One hundred and forty-seven years ago the banking empire of Jay Cooke, a financier who had bankrolled the North during the Civil War, failed. The event rippled through the financial markets, setting off the Panic of 1873, widely recognized as the precipitating event of a long period of economic contraction during the late 19th century. In fact, these years from 1873 to 1896 were, until the 1930s, labeled The Great Depression, and like the latter version, this one caused a tectonic shift in American politics.
The reason is that in some respects, the “great contraction” of the late 19th century was engineered, as the federal government, bowing to economic orthodoxy and banking and business interests, sought to return the nation to the gold standard after Civil War experiments with paper and silver currency.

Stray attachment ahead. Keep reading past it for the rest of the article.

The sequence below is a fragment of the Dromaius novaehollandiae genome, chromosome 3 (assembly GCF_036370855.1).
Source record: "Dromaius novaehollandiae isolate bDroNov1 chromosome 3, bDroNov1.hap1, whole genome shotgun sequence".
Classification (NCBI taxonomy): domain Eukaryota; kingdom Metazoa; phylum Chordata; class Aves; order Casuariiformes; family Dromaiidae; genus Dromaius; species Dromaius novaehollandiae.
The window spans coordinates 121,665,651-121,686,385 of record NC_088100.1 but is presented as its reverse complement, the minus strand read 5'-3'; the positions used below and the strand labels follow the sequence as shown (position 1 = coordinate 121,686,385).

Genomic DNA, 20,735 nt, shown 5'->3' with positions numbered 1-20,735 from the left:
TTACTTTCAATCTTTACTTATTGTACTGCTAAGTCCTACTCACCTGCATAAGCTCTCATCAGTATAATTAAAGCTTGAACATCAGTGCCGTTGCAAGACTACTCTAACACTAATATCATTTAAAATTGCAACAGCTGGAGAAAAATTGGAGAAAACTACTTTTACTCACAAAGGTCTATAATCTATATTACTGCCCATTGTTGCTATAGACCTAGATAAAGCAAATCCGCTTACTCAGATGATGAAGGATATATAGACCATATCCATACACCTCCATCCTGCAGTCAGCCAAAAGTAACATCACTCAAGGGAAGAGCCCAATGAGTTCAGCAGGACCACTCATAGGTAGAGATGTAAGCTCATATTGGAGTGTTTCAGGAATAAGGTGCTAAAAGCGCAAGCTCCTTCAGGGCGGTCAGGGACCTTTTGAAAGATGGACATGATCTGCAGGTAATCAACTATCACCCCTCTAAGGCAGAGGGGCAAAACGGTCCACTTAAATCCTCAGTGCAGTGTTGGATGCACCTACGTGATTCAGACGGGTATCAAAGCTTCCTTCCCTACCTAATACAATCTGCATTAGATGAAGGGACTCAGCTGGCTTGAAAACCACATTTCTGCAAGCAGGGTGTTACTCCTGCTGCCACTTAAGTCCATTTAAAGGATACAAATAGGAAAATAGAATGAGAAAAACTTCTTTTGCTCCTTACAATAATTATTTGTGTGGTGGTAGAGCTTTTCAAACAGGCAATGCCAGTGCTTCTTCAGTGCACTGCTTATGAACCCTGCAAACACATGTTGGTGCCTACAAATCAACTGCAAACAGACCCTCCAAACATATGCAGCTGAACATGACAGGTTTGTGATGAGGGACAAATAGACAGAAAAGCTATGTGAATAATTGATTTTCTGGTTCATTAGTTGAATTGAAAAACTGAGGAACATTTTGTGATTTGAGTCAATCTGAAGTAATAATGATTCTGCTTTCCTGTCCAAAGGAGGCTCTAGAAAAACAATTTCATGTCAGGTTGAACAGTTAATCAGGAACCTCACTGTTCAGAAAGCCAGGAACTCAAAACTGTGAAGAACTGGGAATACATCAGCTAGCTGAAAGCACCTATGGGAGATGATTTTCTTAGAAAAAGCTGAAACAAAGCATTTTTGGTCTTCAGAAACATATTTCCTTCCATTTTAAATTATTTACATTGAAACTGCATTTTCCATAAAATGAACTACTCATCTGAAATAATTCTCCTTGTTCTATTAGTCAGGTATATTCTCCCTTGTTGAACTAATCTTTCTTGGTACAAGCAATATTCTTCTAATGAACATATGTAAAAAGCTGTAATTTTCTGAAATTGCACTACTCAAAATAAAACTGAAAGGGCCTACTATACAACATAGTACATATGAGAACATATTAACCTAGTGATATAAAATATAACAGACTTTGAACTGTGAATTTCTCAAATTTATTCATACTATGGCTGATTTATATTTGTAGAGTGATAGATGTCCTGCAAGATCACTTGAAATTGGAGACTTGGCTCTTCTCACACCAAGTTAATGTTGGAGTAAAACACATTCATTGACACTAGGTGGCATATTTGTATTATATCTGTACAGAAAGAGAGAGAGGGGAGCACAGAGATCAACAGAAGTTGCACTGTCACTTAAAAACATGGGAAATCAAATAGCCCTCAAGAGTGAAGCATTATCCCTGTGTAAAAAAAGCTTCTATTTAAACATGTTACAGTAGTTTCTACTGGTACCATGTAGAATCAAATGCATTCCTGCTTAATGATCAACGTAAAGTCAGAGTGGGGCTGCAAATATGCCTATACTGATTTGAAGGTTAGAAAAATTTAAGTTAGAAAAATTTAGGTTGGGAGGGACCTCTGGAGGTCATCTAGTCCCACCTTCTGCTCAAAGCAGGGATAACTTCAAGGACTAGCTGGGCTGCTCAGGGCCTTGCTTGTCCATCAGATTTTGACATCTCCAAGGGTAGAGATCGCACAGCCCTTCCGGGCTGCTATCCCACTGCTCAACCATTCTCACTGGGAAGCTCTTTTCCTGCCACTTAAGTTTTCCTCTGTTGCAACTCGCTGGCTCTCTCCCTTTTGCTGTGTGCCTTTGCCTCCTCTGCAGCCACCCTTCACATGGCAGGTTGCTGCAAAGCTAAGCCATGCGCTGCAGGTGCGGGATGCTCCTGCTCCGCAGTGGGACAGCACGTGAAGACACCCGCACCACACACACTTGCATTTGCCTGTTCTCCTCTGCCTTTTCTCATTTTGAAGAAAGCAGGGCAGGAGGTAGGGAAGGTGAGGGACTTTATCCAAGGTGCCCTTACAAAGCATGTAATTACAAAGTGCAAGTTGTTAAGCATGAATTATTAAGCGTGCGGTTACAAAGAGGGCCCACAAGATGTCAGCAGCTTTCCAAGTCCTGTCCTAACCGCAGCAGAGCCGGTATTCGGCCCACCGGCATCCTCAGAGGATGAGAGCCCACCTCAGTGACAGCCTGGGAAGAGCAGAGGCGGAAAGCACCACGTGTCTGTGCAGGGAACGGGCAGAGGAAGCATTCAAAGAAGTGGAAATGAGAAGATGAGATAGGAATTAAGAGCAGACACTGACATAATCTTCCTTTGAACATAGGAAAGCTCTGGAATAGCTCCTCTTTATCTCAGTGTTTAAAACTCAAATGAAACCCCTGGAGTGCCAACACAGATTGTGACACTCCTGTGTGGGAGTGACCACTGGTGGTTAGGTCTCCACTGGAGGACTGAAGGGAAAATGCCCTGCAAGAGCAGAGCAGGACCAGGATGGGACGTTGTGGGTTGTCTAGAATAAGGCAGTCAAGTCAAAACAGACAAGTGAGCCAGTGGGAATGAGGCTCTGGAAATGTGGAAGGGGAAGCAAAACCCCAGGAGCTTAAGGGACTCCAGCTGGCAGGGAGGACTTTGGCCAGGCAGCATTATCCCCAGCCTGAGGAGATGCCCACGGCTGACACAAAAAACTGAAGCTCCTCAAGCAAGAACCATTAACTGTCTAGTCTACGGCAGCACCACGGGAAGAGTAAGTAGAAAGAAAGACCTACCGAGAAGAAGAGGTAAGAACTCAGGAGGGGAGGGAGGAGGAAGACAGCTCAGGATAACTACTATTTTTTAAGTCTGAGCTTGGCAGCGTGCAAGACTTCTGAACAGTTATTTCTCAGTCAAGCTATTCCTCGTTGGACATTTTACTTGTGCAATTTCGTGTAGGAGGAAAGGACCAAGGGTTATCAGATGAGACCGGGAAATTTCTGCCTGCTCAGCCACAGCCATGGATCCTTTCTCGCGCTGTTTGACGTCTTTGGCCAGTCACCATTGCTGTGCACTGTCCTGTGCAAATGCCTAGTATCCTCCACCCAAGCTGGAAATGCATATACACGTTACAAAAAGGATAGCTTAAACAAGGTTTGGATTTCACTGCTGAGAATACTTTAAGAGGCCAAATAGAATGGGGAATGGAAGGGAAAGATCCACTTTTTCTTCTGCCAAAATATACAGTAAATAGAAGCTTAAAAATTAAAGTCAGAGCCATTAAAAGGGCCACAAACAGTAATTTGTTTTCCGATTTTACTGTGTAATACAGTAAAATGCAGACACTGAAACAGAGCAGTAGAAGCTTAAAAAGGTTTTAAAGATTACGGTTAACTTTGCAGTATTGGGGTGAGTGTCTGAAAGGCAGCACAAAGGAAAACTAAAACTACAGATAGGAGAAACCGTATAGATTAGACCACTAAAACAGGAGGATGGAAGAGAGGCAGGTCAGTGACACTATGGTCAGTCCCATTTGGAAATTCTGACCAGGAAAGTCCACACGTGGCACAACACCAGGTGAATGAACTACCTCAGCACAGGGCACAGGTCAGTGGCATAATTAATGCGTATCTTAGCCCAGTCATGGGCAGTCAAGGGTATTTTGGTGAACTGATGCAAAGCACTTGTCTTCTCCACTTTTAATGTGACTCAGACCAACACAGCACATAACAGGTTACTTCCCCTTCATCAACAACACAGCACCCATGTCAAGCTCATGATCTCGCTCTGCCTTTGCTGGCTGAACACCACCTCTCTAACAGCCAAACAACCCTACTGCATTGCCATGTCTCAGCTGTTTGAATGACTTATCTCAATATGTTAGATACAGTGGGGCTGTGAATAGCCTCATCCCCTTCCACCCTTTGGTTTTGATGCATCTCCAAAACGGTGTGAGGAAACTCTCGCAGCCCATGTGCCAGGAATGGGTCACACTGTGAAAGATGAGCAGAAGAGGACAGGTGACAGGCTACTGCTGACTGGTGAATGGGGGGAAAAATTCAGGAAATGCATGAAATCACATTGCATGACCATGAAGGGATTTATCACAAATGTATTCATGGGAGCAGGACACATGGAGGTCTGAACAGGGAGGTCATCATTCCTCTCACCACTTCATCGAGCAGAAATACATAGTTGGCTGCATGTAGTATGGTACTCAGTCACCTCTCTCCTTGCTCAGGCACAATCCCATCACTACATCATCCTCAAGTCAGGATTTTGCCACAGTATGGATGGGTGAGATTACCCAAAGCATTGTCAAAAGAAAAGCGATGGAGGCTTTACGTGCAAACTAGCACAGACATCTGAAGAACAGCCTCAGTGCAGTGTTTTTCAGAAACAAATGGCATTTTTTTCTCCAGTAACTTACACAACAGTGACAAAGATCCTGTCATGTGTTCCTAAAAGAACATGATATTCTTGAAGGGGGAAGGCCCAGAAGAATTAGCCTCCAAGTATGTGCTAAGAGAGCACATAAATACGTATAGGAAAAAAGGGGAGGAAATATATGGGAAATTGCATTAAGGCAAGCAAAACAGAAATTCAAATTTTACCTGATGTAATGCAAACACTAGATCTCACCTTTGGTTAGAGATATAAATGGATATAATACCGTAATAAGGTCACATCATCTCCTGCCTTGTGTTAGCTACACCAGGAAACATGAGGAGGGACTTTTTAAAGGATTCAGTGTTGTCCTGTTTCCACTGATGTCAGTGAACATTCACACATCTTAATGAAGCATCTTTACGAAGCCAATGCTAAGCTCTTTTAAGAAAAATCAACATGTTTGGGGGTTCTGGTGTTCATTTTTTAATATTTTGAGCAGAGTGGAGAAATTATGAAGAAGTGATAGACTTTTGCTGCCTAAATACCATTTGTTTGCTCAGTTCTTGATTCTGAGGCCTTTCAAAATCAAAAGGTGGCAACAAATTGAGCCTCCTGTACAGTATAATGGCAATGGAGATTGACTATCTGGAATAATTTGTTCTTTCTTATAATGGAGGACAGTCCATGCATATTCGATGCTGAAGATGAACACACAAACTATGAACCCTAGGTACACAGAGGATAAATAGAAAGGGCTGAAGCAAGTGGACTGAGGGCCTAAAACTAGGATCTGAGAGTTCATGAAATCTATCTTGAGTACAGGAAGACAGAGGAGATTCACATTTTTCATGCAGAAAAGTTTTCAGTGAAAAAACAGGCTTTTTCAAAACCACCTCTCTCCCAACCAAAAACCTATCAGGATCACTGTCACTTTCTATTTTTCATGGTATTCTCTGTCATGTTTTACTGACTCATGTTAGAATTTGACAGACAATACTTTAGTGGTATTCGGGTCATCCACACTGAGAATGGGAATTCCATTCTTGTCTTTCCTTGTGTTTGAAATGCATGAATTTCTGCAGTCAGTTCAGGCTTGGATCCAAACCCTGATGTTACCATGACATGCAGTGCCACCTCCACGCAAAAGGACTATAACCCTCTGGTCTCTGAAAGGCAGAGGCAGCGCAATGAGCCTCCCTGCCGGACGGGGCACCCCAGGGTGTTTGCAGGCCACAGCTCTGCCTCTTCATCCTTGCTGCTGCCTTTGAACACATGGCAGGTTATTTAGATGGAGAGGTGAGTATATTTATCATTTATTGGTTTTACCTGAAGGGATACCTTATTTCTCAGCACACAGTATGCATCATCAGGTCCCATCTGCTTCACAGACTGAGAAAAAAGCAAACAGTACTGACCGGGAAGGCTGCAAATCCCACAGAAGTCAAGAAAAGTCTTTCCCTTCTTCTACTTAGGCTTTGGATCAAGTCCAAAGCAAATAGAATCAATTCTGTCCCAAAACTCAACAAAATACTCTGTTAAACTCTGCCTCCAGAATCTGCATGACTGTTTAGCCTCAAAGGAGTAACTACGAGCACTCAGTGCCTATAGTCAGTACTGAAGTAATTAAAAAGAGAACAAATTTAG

The policy benefitted middle-class and industrial creditors but devastated rural and working-class debtors. By the turn of the century, an influx of gold from overseas stemmed the long deflation, but not without adding a pronounced economic populist streak to the anti-strong federal government and white supremacy base of the Democratic Party—traits that would, after another century’s tumult, come to be taken up by the modern-day Republican Party.